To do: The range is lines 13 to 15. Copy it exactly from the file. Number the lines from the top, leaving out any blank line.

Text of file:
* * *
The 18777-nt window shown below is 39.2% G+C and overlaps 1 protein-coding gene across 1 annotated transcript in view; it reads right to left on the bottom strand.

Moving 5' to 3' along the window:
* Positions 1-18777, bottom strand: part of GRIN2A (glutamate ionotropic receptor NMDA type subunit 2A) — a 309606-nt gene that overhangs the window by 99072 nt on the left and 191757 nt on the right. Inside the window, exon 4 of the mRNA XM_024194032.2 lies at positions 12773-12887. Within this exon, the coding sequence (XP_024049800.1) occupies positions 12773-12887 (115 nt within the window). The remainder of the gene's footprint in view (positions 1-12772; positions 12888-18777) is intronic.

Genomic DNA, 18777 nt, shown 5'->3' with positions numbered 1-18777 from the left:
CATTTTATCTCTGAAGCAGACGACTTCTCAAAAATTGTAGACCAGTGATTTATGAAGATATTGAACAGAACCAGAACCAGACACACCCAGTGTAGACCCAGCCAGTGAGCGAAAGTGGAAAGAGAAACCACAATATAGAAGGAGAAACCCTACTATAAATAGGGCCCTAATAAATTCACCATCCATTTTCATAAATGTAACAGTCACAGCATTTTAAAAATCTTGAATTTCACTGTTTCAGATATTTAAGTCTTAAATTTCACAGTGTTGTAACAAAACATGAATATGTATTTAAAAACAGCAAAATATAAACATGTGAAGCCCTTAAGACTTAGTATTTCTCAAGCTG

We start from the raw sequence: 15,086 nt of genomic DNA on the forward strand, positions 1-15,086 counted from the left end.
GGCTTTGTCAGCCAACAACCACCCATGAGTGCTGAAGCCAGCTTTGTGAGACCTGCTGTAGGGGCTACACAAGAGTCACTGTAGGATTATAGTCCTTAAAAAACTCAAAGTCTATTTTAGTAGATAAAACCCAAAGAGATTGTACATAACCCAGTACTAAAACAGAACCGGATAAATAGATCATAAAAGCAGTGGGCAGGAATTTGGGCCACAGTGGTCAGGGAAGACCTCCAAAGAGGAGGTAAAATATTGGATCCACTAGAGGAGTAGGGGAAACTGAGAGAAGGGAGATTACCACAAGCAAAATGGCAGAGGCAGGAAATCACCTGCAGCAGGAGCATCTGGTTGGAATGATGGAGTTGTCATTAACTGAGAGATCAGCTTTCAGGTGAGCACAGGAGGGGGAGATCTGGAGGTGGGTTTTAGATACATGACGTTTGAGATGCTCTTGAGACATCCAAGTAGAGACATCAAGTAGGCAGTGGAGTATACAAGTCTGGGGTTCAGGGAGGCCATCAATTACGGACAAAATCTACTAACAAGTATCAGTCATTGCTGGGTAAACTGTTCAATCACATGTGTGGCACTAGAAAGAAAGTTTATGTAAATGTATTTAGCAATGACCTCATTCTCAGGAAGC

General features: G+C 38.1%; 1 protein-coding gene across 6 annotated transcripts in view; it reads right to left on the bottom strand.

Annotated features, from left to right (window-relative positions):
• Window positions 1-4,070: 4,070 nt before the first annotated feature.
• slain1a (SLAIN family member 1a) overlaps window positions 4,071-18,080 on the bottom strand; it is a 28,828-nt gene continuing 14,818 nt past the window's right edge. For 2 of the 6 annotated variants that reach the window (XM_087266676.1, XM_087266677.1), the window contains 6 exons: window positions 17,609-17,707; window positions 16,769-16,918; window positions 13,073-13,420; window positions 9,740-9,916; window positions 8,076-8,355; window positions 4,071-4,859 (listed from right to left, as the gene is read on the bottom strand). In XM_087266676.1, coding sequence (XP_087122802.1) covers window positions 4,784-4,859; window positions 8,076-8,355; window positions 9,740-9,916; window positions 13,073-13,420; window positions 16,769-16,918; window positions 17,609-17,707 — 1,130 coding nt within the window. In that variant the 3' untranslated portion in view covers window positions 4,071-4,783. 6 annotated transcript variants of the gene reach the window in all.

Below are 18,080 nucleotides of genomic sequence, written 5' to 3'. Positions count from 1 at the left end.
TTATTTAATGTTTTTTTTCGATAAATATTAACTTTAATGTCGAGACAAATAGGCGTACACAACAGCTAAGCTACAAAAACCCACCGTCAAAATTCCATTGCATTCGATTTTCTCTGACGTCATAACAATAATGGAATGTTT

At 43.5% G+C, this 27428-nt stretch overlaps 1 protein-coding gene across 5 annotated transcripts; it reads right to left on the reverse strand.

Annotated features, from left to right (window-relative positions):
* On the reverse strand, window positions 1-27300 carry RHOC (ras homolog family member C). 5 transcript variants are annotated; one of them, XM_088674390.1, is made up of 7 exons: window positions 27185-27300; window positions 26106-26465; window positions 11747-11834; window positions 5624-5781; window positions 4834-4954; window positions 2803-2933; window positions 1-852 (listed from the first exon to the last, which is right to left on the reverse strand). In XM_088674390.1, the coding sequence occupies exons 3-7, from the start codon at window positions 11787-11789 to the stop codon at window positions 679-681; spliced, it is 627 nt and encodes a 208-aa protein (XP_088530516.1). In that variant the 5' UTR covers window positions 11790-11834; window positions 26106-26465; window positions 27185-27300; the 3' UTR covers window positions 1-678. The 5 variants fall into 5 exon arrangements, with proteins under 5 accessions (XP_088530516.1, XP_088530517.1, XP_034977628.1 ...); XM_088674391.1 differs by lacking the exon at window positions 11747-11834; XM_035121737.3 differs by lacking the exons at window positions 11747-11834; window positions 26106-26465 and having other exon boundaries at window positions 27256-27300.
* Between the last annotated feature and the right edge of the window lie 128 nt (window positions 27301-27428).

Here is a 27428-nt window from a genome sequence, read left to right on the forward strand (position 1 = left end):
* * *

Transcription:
TTATTTAATGTTTTTTTTCGATAAATATTAACTTTAATGTCGAGACAAATAGGCGTACACAACAGCTAAGCTACAAAAACCCACCGTCAAAATTCCATTGCATTCGATTTTCTCTGACGTCATAACAATAATGGAATGTTT

At 43.5% G+C, this 27428-nt stretch overlaps 1 protein-coding gene across 5 annotated transcripts; it reads right to left on the reverse strand.

Annotated features, from left to right (window-relative positions):